FIG. 7 is a functional diagram of the inventive apparatus for authenticating materials; and,

FIG. 8 is a stylized perspective view of a process for manufacturing fluorescent fibers suitable for use in the inventive process showing the aligning of fluorescent molecules to produce dichroic behavior.


In order to provide improved authentication and avoidance of counterfeiting the present invention utilizes fluorescent dichroic indicators. As represented in FIG. 1, materials which are dichroic have different absorption coefficients for light (i.e., electro-magnetic energy) polarized in different directions. In FIG. 1, the vertically polarized light is parallel with the absorbing dipole of the molecule. When the energy of the incident photon corresponds to the absorption transition of the molecule, the interaction between the absorbing dipole and the incident photon is largest and high absorption of incident photons is observed. This energy is emitted by a fluorescent molecule with the plane of polarization of the emitted photons aligned with the emitting dipole of the molecule. Most molecules have the absorbing and emitting dipole approximately collinear. When the polarization of the exciting light is collinear with the absorption dipole, the fluorescent emission will be highest. Horizontally polarized light (lower figure in FIG. 1), on the other hand, is not absorbed to a great extent because the plane of polarization is not aligned with the absorbing dipole; hence, the emitted intensity is low. Although FIG. 1 shows dichroism depending upon the orientation of the input light, dichroism may obviously also be seen where the light-source is stationary but the fibers have differing orientations.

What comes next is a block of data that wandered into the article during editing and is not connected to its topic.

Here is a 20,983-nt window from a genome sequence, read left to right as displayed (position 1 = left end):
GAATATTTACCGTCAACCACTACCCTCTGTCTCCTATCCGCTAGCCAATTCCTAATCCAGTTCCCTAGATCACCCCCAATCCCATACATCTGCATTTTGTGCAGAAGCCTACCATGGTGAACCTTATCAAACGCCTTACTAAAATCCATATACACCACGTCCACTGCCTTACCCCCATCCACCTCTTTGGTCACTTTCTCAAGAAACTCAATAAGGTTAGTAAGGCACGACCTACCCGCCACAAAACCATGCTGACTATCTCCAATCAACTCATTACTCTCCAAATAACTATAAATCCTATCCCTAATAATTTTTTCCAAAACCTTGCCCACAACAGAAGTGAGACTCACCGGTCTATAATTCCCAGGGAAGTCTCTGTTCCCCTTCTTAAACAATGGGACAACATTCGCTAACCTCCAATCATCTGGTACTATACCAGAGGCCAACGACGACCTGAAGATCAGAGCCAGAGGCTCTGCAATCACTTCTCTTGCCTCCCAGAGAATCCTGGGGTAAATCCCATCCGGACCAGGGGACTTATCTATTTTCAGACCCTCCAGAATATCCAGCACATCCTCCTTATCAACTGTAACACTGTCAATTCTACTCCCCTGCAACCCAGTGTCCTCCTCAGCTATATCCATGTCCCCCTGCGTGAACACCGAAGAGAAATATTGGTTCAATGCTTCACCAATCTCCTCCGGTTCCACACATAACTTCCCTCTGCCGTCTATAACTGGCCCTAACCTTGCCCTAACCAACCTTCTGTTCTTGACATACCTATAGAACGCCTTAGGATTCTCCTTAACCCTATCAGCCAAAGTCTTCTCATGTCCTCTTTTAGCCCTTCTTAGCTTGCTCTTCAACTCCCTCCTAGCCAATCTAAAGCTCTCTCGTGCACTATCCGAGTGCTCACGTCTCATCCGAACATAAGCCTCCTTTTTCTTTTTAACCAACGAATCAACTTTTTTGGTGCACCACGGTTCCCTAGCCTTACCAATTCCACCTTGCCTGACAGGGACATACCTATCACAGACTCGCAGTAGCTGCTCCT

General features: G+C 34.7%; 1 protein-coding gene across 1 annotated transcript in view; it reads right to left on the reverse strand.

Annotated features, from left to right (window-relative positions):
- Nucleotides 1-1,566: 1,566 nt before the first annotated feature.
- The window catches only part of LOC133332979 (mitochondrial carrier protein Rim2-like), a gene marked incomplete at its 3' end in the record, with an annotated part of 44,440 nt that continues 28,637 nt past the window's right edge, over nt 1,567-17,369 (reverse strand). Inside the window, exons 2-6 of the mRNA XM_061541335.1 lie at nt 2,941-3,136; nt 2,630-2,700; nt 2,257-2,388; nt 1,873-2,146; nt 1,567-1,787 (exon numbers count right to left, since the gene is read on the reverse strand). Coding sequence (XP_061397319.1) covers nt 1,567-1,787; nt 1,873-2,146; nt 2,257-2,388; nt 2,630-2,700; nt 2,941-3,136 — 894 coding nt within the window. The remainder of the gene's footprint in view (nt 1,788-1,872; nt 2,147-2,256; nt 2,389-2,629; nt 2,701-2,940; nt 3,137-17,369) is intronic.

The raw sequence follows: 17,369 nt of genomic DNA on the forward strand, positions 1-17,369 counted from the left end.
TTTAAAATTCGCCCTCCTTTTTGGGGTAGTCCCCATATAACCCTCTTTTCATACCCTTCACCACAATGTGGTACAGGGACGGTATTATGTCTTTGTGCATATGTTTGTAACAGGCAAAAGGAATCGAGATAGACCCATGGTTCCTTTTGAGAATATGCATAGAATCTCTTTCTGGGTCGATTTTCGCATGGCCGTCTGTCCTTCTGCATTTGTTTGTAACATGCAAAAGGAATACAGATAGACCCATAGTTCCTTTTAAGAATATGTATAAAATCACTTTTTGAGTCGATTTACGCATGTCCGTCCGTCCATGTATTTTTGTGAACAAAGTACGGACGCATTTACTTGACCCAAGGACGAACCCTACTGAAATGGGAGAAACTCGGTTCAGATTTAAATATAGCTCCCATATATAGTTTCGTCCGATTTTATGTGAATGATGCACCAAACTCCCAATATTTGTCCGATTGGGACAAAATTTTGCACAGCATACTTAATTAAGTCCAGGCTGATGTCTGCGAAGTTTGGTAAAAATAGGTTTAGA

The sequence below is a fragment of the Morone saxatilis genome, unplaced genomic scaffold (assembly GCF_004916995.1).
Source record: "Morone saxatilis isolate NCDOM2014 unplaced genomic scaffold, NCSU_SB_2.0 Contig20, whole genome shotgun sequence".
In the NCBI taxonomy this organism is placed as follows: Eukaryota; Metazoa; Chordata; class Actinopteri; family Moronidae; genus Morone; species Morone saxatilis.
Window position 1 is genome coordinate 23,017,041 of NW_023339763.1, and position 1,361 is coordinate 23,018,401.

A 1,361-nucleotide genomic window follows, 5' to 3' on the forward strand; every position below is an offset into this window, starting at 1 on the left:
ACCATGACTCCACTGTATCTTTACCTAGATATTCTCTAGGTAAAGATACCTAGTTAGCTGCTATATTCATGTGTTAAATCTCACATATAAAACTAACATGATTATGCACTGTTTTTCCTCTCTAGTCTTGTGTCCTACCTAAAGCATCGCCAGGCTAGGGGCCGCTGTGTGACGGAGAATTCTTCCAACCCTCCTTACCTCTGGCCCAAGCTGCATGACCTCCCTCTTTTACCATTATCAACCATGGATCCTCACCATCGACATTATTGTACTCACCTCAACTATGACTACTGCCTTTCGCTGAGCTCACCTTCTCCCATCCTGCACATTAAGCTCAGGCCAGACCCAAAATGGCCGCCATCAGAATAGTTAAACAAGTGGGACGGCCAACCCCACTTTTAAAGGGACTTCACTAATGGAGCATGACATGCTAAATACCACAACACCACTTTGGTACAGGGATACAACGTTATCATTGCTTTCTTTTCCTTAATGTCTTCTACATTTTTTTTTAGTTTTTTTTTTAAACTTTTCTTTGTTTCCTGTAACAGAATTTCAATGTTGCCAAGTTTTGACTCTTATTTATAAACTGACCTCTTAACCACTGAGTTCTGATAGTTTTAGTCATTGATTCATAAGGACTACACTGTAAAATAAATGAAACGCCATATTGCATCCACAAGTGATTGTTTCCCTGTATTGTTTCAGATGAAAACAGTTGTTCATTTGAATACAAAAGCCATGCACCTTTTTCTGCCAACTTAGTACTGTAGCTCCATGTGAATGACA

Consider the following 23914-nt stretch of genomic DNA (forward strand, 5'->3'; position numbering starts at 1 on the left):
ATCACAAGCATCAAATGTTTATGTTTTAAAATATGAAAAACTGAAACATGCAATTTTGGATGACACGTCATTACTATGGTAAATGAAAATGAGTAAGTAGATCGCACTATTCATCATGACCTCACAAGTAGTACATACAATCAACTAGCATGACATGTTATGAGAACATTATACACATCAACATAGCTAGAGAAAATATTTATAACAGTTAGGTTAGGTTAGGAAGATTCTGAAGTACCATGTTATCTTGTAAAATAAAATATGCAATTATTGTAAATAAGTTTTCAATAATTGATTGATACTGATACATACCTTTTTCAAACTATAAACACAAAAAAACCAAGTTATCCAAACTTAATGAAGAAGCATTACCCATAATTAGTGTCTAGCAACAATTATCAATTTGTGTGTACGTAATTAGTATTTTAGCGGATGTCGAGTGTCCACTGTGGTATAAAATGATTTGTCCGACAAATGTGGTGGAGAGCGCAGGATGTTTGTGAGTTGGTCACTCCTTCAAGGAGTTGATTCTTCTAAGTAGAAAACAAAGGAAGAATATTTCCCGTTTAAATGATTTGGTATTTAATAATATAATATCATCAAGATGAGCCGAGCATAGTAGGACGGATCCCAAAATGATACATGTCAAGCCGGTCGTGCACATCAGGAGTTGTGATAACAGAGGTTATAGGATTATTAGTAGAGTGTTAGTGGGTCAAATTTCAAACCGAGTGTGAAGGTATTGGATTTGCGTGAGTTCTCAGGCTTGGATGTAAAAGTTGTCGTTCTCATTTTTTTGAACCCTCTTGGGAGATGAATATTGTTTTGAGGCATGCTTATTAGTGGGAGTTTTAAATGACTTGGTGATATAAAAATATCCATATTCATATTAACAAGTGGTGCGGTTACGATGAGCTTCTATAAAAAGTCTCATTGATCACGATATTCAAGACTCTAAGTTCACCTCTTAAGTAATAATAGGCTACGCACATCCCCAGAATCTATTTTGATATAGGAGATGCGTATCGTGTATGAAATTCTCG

To be useful as an authentication indicator it is important that the material be dichroic. As noted above, more preferably, the dichroic material will exhibit a high degree of dichroism. It is not important, however, in what form the dichroic materials are introduced into the media being authenticated. For example, there may be situations where authentication is facilitated by using dichroic indicators in the form of ribbons, rectangles, pyramids, spheres, etc. As long as the indicator's dichroism is reasonably preserved during formation of the article (i.e., incorporation of the dichroic indicators with the article), the shape/form of the dichroic indicator is not important. A preferred form for the dichroic indicator is a fiber. Fibers may advantageously be used to incorporate the desired dichroic behavior into the article since fibers may be incorporated within many processes without detriment to the process (e.g., paper making) or dichroic fiber. The fibers may be of widely varying cross-sections and lengths. Essentially the only requirement is that the configuration of the fiber not disrupt the underlying manufacturing process (e.g., with aerosol applications the fibers must be sufficiently small to be sprayed). Where otherwise feasible, the dichroic fibers arc somewhat elongated since elongated fibers are easier to identify within a matrix of material and can potentially provide more data than shorter fibers (e.g., since different points along the length of a long fiber may be more or less obscured by paper fibers, be closer to or further from the paper surface, etc., and hence, exhibit more or less dichroism). Finally, in some circumstances it may be possible to use fibers of uniform lengths to provide easily verifiable data points--i.e., when inquiring whether a marked article is authentic, one can quickly see if fibers of appropriate lengths are present. Synthetic polymer materials are preferred for the fiber material, e.g., Nylon 6,6. A wide variety of acceptable indicator materials are available at very low cost.